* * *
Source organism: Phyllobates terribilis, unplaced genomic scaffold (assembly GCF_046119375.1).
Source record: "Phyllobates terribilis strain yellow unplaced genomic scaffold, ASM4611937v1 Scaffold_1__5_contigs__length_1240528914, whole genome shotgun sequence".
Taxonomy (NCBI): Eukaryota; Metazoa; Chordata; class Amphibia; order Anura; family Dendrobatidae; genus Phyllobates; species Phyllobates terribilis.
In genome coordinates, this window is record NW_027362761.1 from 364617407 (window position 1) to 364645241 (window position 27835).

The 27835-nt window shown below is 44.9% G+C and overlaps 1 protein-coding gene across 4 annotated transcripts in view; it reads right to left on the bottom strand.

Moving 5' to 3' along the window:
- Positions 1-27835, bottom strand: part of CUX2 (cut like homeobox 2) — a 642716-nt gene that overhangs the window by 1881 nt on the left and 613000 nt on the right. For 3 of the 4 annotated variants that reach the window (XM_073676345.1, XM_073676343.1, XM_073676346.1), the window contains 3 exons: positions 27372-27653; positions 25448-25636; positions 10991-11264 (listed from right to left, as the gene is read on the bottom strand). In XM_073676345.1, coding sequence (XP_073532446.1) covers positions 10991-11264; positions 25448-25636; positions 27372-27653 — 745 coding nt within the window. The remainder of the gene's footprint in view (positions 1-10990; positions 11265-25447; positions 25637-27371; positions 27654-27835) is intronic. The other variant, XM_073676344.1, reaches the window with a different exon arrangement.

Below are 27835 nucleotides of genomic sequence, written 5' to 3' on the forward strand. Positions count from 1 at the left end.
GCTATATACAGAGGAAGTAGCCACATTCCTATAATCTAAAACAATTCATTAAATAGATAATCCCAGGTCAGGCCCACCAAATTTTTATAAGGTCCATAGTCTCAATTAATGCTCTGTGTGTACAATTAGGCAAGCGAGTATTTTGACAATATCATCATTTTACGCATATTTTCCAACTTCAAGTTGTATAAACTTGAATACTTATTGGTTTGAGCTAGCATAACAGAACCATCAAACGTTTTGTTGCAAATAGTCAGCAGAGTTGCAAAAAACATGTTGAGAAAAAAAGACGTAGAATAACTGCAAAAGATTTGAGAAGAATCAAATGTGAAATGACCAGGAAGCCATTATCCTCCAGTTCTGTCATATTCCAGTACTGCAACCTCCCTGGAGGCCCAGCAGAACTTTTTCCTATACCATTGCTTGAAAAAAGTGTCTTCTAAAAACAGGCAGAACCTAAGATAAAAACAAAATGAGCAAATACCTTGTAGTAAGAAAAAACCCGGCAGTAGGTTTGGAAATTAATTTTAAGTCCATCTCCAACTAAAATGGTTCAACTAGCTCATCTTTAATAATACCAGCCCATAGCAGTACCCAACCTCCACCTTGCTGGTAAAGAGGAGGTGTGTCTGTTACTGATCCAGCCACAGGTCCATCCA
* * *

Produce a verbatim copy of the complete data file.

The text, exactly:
Source organism: Phyllobates terribilis, unplaced genomic scaffold (assembly GCF_046119375.1).
Source record: "Phyllobates terribilis strain yellow unplaced genomic scaffold, ASM4611937v1 Scaffold_1__5_contigs__length_1240528914, whole genome shotgun sequence".
Taxonomy (NCBI): Eukaryota; Metazoa; Chordata; class Amphibia; order Anura; family Dendrobatidae; genus Phyllobates; species Phyllobates terribilis.
In genome coordinates, this window is record NW_027362761.1 from 364617407 (window position 1) to 364645241 (window position 27835).

The 27835-nt window shown below is 44.9% G+C and overlaps 1 protein-coding gene across 4 annotated transcripts in view; it reads right to left on the bottom strand.

Moving 5' to 3' along the window:
- Positions 1-27835, bottom strand: part of CUX2 (cut like homeobox 2) — a 642716-nt gene that overhangs the window by 1881 nt on the left and 613000 nt on the right. For 3 of the 4 annotated variants that reach the window (XM_073676345.1, XM_073676343.1, XM_073676346.1), the window contains 3 exons: positions 27372-27653; positions 25448-25636; positions 10991-11264 (listed from right to left, as the gene is read on the bottom strand). In XM_073676345.1, coding sequence (XP_073532446.1) covers positions 10991-11264; positions 25448-25636; positions 27372-27653 — 745 coding nt within the window. The remainder of the gene's footprint in view (positions 1-10990; positions 11265-25447; positions 25637-27371; positions 27654-27835) is intronic. The other variant, XM_073676344.1, reaches the window with a different exon arrangement.

Below are 27835 nucleotides of genomic sequence, written 5' to 3' on the forward strand. Positions count from 1 at the left end.
GCTATATACAGAGGAAGTAGCCACATTCCTATAATCTAAAACAATTCATTAAATAGATAATCCCAGGTCAGGCCCACCAAATTTTTATAAGGTCCATAGTCTCAATTAATGCTCTGTGTGTACAATTAGGCAAGCGAGTATTTTGACAATATCATCATTTTACGCATATTTTCCAACTTCAAGTTGTATAAACTTGAATACTTATTGGTTTGAGCTAGCATAACAGAACCATCAAACGTTTTGTTGCAAATAGTCAGCAGAGTTGCAAAAAACATGTTGAGAAAAAAAGACGTAGAATAACTGCAAAAGATTTGAGAAGAATCAAATGTGAAATGACCAGGAAGCCATTATCCTCCAGTTCTGTCATATTCCAGTACTGCAACCTCCCTGGAGGCCCAGCAGAACTTTTTCCTATACCATTGCTTGAAAAAAGTGTCTTCTAAAAACAGGCAGAACCTAAGATAAAAACAAAATGAGCAAATACCTTGTAGTAAGAAAAAACCCGGCAGTAGGTTTGGAAATTAATTTTAAGTCCATCTCCAACTAAAATGGTTCAACTAGCTCATCTTTAATAATACCAGCCCATAGCAGTACCCAACCTCCACCTTGCTGGTAAAGAGGAGGTGTGTCTGTTACTGATCCAGCCACAGGTCCATCCA